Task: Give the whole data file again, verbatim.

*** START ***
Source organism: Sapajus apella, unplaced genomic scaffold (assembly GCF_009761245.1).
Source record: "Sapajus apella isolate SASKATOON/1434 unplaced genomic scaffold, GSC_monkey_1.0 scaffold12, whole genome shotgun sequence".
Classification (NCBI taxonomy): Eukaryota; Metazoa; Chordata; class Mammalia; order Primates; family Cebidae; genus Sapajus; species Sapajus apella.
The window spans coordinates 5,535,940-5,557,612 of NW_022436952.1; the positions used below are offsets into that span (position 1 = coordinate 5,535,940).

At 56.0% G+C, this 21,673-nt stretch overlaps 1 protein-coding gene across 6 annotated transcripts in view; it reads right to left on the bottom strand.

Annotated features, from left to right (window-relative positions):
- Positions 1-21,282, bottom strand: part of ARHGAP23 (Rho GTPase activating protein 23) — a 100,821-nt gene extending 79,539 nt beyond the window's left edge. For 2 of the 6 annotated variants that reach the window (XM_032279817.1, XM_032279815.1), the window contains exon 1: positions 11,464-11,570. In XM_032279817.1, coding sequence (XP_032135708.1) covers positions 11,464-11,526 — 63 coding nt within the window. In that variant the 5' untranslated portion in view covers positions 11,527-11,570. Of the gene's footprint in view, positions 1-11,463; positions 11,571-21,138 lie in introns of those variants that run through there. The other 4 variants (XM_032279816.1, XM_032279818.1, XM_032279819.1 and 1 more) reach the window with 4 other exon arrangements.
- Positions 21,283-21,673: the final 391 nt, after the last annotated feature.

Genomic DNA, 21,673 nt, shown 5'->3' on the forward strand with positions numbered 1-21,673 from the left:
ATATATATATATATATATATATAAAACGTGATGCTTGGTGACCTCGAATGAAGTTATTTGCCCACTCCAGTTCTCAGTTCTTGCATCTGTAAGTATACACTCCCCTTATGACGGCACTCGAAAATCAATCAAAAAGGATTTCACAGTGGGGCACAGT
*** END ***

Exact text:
Source organism: Sapajus apella, unplaced genomic scaffold (assembly GCF_009761245.1).
Source record: "Sapajus apella isolate SASKATOON/1434 unplaced genomic scaffold, GSC_monkey_1.0 scaffold12, whole genome shotgun sequence".
Classification (NCBI taxonomy): Eukaryota; Metazoa; Chordata; class Mammalia; order Primates; family Cebidae; genus Sapajus; species Sapajus apella.
The window spans coordinates 5,535,940-5,557,612 of NW_022436952.1; the positions used below are offsets into that span (position 1 = coordinate 5,535,940).

At 56.0% G+C, this 21,673-nt stretch overlaps 1 protein-coding gene across 6 annotated transcripts in view; it reads right to left on the bottom strand.

Annotated features, from left to right (window-relative positions):
- Positions 1-21,282, bottom strand: part of ARHGAP23 (Rho GTPase activating protein 23) — a 100,821-nt gene extending 79,539 nt beyond the window's left edge. For 2 of the 6 annotated variants that reach the window (XM_032279817.1, XM_032279815.1), the window contains exon 1: positions 11,464-11,570. In XM_032279817.1, coding sequence (XP_032135708.1) covers positions 11,464-11,526 — 63 coding nt within the window. In that variant the 5' untranslated portion in view covers positions 11,527-11,570. Of the gene's footprint in view, positions 1-11,463; positions 11,571-21,138 lie in introns of those variants that run through there. The other 4 variants (XM_032279816.1, XM_032279818.1, XM_032279819.1 and 1 more) reach the window with 4 other exon arrangements.
- Positions 21,283-21,673: the final 391 nt, after the last annotated feature.

Genomic DNA, 21,673 nt, shown 5'->3' on the forward strand with positions numbered 1-21,673 from the left:
ATATATATATATATATATATATAAAACGTGATGCTTGGTGACCTCGAATGAAGTTATTTGCCCACTCCAGTTCTCAGTTCTTGCATCTGTAAGTATACACTCCCCTTATGACGGCACTCGAAAATCAATCAAAAAGGATTTCACAGTGGGGCACAGT